SPOILER ALERT: Deborah Redwood announced the winner of Sculpture in the Garden 2023 for her Banksia artwork, receiving $30 000 prize money.
The Wollongong Botanic Gardens is hosting an array of eclectic and captivating sculptures as part of Sculpture in the Garden 2023. The biannual event is one of the highlights of the city’s creative cultural calendar and has returned this year, much to the delight of local artists.
Wollongong artist Julia Stjevanovic said the outdoor exhibition was a good opportunity to admire and appreciate other artists’ work.
“It’s not so much to get inspiration, I suppose it does give some ideas, but its more just to reflect on what people use, what materials and what they are trying to say with their work,” she said.
The engaging range of sculptures has been designed by local, national, and international artists to intrigue and inspire the entire community, artist or not.
Twenty-five exhibits have been scattered across the gardens, a popular place for social gatherings and relaxation. It is anticipated the public art will give 30,000 people a new reason to visit the botanic gardens during the six-week exhibition.
“I really like seeing the sculptures in a natural environment,” Ms Stjevanovic said.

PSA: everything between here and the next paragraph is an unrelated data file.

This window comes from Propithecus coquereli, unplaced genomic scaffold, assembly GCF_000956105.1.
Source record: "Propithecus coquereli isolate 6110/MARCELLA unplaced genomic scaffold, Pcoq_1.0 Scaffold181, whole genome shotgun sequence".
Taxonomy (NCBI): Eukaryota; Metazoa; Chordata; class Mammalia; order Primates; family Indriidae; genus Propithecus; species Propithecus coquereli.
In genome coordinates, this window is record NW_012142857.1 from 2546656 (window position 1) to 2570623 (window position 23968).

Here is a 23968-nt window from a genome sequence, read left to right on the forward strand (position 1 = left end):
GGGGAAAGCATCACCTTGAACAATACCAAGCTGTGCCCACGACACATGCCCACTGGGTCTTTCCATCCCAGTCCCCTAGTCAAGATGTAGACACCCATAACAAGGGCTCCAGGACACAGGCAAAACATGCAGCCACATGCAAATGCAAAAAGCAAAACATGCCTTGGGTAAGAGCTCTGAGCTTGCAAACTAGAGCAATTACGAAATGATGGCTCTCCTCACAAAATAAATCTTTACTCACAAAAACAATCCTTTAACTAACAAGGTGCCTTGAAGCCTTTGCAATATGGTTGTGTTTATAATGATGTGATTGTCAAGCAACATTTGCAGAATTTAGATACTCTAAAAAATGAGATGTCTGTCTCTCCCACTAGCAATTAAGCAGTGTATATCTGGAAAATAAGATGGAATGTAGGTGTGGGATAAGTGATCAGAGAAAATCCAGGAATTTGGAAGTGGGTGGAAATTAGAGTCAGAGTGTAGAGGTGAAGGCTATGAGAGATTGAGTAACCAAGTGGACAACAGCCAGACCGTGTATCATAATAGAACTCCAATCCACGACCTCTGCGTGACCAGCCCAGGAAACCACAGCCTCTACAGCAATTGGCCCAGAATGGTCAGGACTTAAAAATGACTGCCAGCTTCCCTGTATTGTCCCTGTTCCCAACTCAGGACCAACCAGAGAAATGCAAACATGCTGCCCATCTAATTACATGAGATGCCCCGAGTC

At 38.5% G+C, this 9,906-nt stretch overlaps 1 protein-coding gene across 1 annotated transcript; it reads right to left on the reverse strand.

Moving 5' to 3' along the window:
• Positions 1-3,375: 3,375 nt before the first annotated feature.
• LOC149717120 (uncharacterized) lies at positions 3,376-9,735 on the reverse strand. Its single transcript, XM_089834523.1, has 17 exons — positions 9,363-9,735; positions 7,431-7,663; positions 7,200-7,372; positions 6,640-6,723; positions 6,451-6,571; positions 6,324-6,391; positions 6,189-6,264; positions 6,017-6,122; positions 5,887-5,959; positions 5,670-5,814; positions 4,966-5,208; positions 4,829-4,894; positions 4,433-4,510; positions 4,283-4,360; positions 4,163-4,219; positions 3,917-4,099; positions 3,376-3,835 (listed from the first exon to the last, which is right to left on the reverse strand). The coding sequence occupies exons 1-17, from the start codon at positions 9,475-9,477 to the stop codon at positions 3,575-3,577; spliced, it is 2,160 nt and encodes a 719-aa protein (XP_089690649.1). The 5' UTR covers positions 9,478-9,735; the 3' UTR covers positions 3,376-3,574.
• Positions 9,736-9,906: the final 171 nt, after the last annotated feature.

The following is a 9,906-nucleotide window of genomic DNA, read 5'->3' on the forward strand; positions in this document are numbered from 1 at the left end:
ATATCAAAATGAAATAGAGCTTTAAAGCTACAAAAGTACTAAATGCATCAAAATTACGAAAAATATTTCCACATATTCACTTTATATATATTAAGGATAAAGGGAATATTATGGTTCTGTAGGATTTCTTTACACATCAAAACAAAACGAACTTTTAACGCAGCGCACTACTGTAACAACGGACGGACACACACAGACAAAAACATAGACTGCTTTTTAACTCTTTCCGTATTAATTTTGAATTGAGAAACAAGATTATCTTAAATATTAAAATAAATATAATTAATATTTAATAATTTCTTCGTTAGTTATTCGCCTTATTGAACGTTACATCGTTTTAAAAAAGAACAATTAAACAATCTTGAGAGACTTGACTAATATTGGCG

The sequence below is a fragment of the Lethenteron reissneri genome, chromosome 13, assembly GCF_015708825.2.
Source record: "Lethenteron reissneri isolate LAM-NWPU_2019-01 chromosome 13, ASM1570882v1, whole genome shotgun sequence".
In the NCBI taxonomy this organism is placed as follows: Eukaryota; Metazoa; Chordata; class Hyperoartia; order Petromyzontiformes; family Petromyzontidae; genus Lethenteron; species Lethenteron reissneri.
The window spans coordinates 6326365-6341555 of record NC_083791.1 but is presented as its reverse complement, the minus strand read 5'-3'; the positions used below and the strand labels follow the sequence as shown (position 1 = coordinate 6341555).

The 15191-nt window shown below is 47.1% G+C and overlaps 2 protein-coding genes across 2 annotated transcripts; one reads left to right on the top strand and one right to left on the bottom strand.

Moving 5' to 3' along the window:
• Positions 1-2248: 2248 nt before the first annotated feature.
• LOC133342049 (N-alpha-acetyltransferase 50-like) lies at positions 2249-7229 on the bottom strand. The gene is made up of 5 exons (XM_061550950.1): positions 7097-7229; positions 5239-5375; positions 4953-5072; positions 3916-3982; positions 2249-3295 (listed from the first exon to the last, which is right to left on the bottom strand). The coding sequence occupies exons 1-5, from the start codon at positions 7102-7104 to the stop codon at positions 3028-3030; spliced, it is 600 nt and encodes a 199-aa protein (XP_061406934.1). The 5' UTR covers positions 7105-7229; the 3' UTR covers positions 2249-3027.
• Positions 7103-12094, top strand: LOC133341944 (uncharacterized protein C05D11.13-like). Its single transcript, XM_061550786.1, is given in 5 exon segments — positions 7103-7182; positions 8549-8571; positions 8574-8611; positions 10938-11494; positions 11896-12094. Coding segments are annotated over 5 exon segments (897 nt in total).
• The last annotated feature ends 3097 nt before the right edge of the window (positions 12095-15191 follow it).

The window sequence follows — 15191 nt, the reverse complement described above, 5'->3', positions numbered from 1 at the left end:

“The placement is really interesting because with sculpture often an artist, particularly a sculpture artist will be site specific so they will think about the work they make because of the actual situation. I don’t know if that’s how these artists have worked or not but it’s something to consider.”
Local artist Anne Phelan said, while she often comes to the gardens, she has paid an extra visit to see one particular sculpture.
“I saw a picture of a banksia made out of nails; it was incredible. That is what I’m most excited to find,” she said.
This artwork was numbered ‘Sculpture 1’ for a reason, as it seems to be a main attraction for people visiting the exhibition. “Banksia”, created by Deborah Redwood, is a representation of the woody cone produced by a banksia flower. Created by using thousands of ground-down nails, the artist has attempted to draw attention to the “incredibly, final transformational process” from a flower to seed release.
The sculptures will remain on display to the public until the end of April.
Video: Tour of Wollongong Botanic Gardens and some of the many installations on display. Which one will you be voting for?